The Size of Chairs Deemed a ‘Microaggression’ against Overweight People

(Photo: Alexander Kataytsev/Dreamstime)
Too many people, particularly on college campuses, use their emotions in a tyrannical way.

The size of our society’s chairs is now being considered a “microaggression” against overweight people, according to a guide released by The New School, a private college in New York City.

In a list titled “Common Examples of Microaggressions in an Academic Setting,” the guide states: “Seats in the classroom / auditorium / office are too small for many people.”

Other items on the list include: “Students cast as the lead in school plays or dance shows, and models chosen for school fashion shows are all conventionally thin and conventionally beautiful,” and “Being called ‘overly sensitive’ when addressing a microaggression.”

As many of these sorts of guides tend to do, this one takes care to point out that a “Microaggression is not ‘Micro’ in Impact,” because “if it impacts someone, and it’s a big deal to them, it’s not micro.”

The guide goes on to explain that it’s the job of the school community to tackle any and all microaggressions using methods such as reporting them to the administration and/or doing a “check-in” with any perceived victim, which is something that I’m not sure would go over so well in the case of the chair example. (“Hey Jessica, I noticed you are way too fat for all the chairs in class, and I just want you to know that I’m here for you” doesn’t really sound like it would be too helpful or kind.)

Now, I absolutely do not doubt that living in society as a member of a marginalized group presents difficulties, and I absolutely do not object to being sensitive to that sort of thing. What does become a problem, however, is when we set the standard at “if it impacts someone, and it’s a big deal to them, it’s not micro,” because that places any given person’s feelings about a situation above that situation’s facts. It gives students the idea that if something, anything, is bothering them, then it’s the responsibility of other people and institutions to take care of their feelings for them and to respond in a way that matches their emotional intensity, regardless of what the circumstances actually are. It may sound nice, but it is just not a feasible way to approach your life — and the effect of this sort of thinking can be harmful to society as a whole.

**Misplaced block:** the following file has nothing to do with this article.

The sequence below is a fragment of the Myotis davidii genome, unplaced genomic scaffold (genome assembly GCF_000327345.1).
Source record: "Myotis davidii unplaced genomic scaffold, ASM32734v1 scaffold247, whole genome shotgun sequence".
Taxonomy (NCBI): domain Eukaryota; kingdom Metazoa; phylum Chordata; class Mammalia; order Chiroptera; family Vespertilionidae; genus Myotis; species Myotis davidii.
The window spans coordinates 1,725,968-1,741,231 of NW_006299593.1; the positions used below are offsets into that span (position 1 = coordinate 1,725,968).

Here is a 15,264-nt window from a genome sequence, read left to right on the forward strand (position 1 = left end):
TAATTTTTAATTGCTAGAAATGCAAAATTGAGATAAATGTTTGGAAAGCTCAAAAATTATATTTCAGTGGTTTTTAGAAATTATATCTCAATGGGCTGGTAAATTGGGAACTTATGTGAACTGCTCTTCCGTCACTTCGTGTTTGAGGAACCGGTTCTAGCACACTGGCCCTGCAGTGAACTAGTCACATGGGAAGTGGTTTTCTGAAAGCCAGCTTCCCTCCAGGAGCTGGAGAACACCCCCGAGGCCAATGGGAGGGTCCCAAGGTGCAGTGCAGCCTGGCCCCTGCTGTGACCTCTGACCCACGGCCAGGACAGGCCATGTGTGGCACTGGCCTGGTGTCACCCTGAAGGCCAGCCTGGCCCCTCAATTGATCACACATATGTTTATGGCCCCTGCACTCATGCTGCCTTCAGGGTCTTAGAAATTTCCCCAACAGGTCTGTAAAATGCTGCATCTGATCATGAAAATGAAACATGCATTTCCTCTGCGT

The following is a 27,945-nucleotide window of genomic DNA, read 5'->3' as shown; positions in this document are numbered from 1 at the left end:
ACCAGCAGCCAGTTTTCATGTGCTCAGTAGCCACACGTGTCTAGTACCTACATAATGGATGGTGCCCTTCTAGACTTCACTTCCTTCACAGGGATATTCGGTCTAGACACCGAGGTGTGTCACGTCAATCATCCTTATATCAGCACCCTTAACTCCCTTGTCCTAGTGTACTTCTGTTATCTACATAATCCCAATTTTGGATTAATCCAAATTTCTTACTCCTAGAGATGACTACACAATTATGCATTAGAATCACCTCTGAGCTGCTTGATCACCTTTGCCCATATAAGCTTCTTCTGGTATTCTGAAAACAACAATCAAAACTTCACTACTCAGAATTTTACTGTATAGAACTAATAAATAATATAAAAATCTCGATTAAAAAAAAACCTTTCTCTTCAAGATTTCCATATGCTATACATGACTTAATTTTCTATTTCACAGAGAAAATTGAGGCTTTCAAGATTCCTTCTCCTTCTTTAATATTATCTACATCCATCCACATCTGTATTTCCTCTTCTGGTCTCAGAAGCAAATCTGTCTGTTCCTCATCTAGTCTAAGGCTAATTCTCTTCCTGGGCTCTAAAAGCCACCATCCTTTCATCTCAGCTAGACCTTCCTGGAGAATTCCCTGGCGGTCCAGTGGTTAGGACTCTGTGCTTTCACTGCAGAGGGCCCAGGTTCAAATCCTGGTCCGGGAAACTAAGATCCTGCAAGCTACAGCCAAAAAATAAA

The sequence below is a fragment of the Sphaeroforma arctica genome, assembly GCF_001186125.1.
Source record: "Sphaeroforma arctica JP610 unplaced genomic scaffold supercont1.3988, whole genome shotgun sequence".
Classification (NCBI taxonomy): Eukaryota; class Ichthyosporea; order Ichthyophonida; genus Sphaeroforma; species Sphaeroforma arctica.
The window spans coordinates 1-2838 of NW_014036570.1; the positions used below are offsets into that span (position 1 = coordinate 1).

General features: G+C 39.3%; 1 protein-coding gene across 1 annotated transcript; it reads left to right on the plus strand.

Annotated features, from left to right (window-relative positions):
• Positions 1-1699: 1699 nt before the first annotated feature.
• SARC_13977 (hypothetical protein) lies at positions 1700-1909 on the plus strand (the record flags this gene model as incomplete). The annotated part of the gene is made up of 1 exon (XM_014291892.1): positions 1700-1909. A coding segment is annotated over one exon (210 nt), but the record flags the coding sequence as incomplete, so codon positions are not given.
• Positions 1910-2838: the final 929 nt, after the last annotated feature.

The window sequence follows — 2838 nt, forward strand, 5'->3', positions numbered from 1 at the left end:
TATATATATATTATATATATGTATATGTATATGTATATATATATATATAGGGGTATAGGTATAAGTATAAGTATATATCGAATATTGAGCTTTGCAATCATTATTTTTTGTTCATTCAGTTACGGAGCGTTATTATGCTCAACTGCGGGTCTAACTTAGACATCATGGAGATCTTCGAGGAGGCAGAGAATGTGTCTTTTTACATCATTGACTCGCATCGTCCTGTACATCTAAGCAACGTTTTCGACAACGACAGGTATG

No matter who you are, it’s going to be impossible for you to go through life without seeing and hearing things that upset you, and you’re going to have to know how to deal with the little things on your own. Yes, sometimes little things can feel huge, because humans are emotional creatures. But the truth is, the only thing worse than living a life ruled by your emotions is living a life ruled by emotions that you expect other people to take care of for you.

The only thing worse than living a life ruled by your emotions is living a life ruled by emotions that you expect other people to take care of for you.

Of course, it’s very important to encourage people to reach out if they are suffering and need help — no matter what the reason — but that’s not what I’m talking about here. I am talking more about the way that too many people, particularly on college campuses, are using their emotions in a tyrannical way because they’ve had guides like this telling them that they have every right to do so.

Look at Evergreen State College. Student “protesters” — who straight-up verbally abused a professor for questioning a campus request to remove all white people from campus and then verbally abused the college president for apparently not taking their feelings about it seriously enough — were rewarded with excused assignments and administrative requests for lenient grading.

We’ve seen countless conservative speakers bullied off of college campuses for similar reasons, and yet we keep telling these students that their personal sentiments are more important than anyone or anything else. It’s gotten to the point where people are acting paranoid about normal behavior out of fear of potentially upsetting someone: A fitness club’s event at the Claremont Colleges was canceled over concerns that it might not be inclusive to fit people, despite the fact that those people would probably not be in a damn fitness club anyway. A veterans’ fundraiser at American University was canceled without even a single complaint because its Greek system’s leadership was so petrified that someone might consider its title “cultural appropriation” and flip out.

Yes, feelings matter — but they are not all that matters, and it’s way past time for colleges to recognize the harm that they’re doing with their attempts to be helpful.


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